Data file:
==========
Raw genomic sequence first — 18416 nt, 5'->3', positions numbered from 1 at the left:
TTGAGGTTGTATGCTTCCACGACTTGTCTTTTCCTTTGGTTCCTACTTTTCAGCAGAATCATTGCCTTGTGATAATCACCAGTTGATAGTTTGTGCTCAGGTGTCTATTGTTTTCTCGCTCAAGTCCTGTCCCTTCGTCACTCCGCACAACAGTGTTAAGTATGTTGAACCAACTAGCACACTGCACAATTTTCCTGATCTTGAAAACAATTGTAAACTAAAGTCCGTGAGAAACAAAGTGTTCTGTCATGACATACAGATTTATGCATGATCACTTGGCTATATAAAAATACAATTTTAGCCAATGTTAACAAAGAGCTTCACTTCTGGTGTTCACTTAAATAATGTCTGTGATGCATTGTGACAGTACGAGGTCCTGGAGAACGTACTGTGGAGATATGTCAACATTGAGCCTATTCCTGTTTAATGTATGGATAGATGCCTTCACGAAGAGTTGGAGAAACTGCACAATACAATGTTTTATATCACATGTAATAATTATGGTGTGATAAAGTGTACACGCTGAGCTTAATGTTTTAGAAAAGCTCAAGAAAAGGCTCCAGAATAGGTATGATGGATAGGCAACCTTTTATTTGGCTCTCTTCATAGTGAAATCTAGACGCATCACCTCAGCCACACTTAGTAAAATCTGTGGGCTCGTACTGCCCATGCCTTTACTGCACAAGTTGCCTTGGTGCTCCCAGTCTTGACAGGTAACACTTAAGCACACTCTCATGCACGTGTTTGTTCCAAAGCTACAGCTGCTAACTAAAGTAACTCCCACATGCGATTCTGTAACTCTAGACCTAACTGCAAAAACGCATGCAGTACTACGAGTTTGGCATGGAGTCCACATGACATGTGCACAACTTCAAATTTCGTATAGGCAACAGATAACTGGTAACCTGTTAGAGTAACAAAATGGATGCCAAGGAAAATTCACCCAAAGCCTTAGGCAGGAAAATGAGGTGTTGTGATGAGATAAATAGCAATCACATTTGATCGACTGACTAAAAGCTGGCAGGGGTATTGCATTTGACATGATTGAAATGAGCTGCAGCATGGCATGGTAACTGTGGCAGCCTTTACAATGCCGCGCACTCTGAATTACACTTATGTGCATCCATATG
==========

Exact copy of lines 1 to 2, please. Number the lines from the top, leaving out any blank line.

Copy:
Raw genomic sequence first — 18416 nt, 5'->3', positions numbered from 1 at the left:
TTGAGGTTGTATGCTTCCACGACTTGTCTTTTCCTTTGGTTCCTACTTTTCAGCAGAATCATTGCCTTGTGATAATCACCAGTTGATAGTTTGTGCTCAGGTGTCTATTGTTTTCTCGCTCAAGTCCTGTCCCTTCGTCACTCCGCACAACAGTGTTAAGTATGTTGAACCAACTAGCACACTGCACAATTTTCCTGATCTTGAAAACAATTGTAAACTAAAGTCCGTGAGAAACAAAGTGTTCTGTCATGACATACAGATTTATGCATGATCACTTGGCTATATAAAAATACAATTTTAGCCAATGTTAACAAAGAGCTTCACTTCTGGTGTTCACTTAAATAATGTCTGTGATGCATTGTGACAGTACGAGGTCCTGGAGAACGTACTGTGGAGATATGTCAACATTGAGCCTATTCCTGTTTAATGTATGGATAGATGCCTTCACGAAGAGTTGGAGAAACTGCACAATACAATGTTTTATATCACATGTAATAATTATGGTGTGATAAAGTGTACACGCTGAGCTTAATGTTTTAGAAAAGCTCAAGAAAAGGCTCCAGAATAGGTATGATGGATAGGCAACCTTTTATTTGGCTCTCTTCATAGTGAAATCTAGACGCATCACCTCAGCCACACTTAGTAAAATCTGTGGGCTCGTACTGCCCATGCCTTTACTGCACAAGTTGCCTTGGTGCTCCCAGTCTTGACAGGTAACACTTAAGCACACTCTCATGCACGTGTTTGTTCCAAAGCTACAGCTGCTAACTAAAGTAACTCCCACATGCGATTCTGTAACTCTAGACCTAACTGCAAAAACGCATGCAGTACTACGAGTTTGGCATGGAGTCCACATGACATGTGCACAACTTCAAATTTCGTATAGGCAACAGATAACTGGTAACCTGTTAGAGTAACAAAATGGATGCCAAGGAAAATTCACCCAAAGCCTTAGGCAGGAAAATGAGGTGTTGTGATGAGATAAATAGCAATCACATTTGATCGACTGACTAAAAGCTGGCAGGGGTATTGCATTTGACATGATTGAAATGAGCTGCAGCATGGCATGGTAACTGTGGCAGCCTTTACAATGCCGCGCACTCTGAATTACACTTATGTGCATCCATATG